Something else to note, which doesn't seem to have been mentioned in the thread, is that a wide class of constraint satisfaction problems are theoretically equivalent to determining the satisfiability of expressions in Boolean logic. This is the complexity class of NP-complete problems, which includes many decision and optimization problems.

http://en.wikipedia.org/wiki/Boolean_satisfiability_problem Phil

> Date: Sat, 11 Oct 2014 02:14:17 -0400

> From: sowa@xxxxxxxxxxx

> To: ontolog-forum@xxxxxxxxxxxxxxxx

> Subject: Re: [ontolog-forum] Constraint Solving versus Inferencing

>

> I just wanted to clarify some points in this thread.

>

> > For a constraint to be expressed in Boolean logic, aren't you then

> > moving out of the realm of propositional logic and into the realm

> > of first order predicate logic?

>

> No. Boolean logic is usually used as a synonym for propositional logic.

>

> But it's important to note that Boolean algebra is actually more general

> than propositional logic, since George Boole himself applied the algebra

> to several different domains:

>

> 1. If the letters represent propositions, you get propositional logic:

> 1 represents truth, 0 falsity, AxB is AND, A+B is OR, -A is NOT.

> Peirce observed that if A implies B, the truth value of A must be

> less than or equal to the truth value of B. Therefore, A≤B can

> be used to represent "If A, then B."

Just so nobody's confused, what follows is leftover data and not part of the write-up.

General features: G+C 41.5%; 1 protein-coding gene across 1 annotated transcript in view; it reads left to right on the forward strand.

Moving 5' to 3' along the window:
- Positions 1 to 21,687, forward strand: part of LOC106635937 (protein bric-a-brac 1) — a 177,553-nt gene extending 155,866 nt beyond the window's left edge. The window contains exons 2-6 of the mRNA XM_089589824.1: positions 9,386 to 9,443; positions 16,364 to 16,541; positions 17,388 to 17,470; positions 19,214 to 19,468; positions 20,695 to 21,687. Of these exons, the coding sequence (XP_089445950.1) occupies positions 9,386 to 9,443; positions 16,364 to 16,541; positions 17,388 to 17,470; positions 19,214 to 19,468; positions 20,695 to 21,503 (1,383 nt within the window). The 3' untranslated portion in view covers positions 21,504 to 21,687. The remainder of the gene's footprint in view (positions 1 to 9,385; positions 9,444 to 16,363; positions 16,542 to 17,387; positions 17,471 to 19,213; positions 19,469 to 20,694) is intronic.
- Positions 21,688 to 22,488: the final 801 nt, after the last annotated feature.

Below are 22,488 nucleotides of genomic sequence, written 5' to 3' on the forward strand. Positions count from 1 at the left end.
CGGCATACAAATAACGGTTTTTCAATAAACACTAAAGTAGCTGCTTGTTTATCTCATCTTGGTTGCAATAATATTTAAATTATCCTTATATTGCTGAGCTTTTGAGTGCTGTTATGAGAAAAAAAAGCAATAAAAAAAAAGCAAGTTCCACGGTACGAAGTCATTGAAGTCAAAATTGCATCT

>

> 2. But GB also used the letters to represent a Boolean algebra of

> monadic predicates: 1 is the predicate that is true of everything,

> 0 is true of nothing, AxB is the predicate that is true of

> everything for which A and B are both true, etc.

>

> 3. GB also used the letters to represent sets: 1 is the universe

> of discourse, 0 is the empty set, A+B is the union of A and B,

> AxB is the intersection, and -A is the complement of A. But

> Boole's version of set theory was actually a version of mereology:

> he did not distinguish a single value x from the set {x}.

>

> Description logics take advantage of points #2 and #3 by treating

> a class a pair: a set and a predicate that is true of everything

> in the set. The same Boolean operators apply to both the sets and

> the predicates that determine them.

>

> > Even if you only use equality (=), and non-equality ('=)

> > to express your constraints, don't those two act as predicates?

>

> Well, yes. But you don't get predicate calculus without quantifiers.

> If you only have constants as the arguments of the predicates, the

> expressive power is limited to propositional logic.

>

> You can have constraint logic programming (CLP) with just equality.

> If you extend the notation to support inequalities, the solution

> to a CLP problem may consist of a family of possible options.

>

> John

>

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